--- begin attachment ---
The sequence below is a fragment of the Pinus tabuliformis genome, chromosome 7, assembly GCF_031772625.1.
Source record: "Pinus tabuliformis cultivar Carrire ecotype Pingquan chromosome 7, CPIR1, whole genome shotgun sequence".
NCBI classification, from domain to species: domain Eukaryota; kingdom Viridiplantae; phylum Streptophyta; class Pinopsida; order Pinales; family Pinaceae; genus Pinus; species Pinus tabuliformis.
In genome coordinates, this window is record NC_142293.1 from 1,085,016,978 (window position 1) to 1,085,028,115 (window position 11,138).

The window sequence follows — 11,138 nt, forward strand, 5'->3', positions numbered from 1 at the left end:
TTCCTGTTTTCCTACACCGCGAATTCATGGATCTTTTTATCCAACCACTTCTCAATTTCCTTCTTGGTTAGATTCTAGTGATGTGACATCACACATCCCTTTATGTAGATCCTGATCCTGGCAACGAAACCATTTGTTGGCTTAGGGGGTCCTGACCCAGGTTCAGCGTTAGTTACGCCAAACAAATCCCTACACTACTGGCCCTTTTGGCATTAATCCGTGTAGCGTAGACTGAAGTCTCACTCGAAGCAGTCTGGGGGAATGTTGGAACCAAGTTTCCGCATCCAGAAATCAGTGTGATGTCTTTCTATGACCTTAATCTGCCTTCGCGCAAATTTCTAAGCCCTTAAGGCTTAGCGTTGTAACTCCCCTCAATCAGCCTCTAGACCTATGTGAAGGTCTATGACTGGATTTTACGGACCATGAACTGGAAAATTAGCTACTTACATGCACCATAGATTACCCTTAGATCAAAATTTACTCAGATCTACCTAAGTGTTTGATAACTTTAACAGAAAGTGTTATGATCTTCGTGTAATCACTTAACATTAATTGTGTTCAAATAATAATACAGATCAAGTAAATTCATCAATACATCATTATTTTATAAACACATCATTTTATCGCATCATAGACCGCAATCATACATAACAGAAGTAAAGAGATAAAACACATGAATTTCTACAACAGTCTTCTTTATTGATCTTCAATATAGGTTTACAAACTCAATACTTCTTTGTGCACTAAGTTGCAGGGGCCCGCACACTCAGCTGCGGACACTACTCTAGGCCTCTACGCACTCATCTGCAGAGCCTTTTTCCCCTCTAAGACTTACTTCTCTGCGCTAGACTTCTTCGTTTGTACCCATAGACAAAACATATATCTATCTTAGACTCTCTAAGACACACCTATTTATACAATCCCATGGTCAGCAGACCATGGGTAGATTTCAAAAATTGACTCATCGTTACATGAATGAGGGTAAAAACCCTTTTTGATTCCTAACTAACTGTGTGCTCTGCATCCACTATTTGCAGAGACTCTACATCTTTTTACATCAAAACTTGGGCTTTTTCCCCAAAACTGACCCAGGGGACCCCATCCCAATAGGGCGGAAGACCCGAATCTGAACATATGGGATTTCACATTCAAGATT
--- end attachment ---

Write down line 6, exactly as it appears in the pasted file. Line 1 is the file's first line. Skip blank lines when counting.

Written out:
TTCCTGTTTTCCTACACCGCGAATTCATGGATCTTTTTATCCAACCACTTCTCAATTTCCTTCTTGGTTAGATTCTAGTGATGTGACATCACACATCCCTTTATGTAGATCCTGATCCTGGCAACGAAACCATTTGTTGGCTTAGGGGGTCCTGACCCAGGTTCAGCGTTAGTTACGCCAAACAAATCCCTACACTACTGGCCCTTTTGGCATTAATCCGTGTAGCGTAGACTGAAGTCTCACTCGAAGCAGTCTGGGGGAATGTTGGAACCAAGTTTCCGCATCCAGAAATCAGTGTGATGTCTTTCTATGACCTTAATCTGCCTTCGCGCAAATTTCTAAGCCCTTAAGGCTTAGCGTTGTAACTCCCCTCAATCAGCCTCTAGACCTATGTGAAGGTCTATGACTGGATTTTACGGACCATGAACTGGAAAATTAGCTACTTACATGCACCATAGATTACCCTTAGATCAAAATTTACTCAGATCTACCTAAGTGTTTGATAACTTTAACAGAAAGTGTTATGATCTTCGTGTAATCACTTAACATTAATTGTGTTCAAATAATAATACAGATCAAGTAAATTCATCAATACATCATTATTTTATAAACACATCATTTTATCGCATCATAGACCGCAATCATACATAACAGAAGTAAAGAGATAAAACACATGAATTTCTACAACAGTCTTCTTTATTGATCTTCAATATAGGTTTACAAACTCAATACTTCTTTGTGCACTAAGTTGCAGGGGCCCGCACACTCAGCTGCGGACACTACTCTAGGCCTCTACGCACTCATCTGCAGAGCCTTTTTCCCCTCTAAGACTTACTTCTCTGCGCTAGACTTCTTCGTTTGTACCCATAGACAAAACATATATCTATCTTAGACTCTCTAAGACACACCTATTTATACAATCCCATGGTCAGCAGACCATGGGTAGATTTCAAAAATTGACTCATCGTTACATGAATGAGGGTAAAAACCCTTTTTGATTCCTAACTAACTGTGTGCTCTGCATCCACTATTTGCAGAGACTCTACATCTTTTTACATCAAAACTTGGGCTTTTTCCCCAAAACTGACCCAGGGGACCCCATCCCAATAGGGCGGAAGACCCGAATCTGAACATATGGGATTTCACATTCAAGATT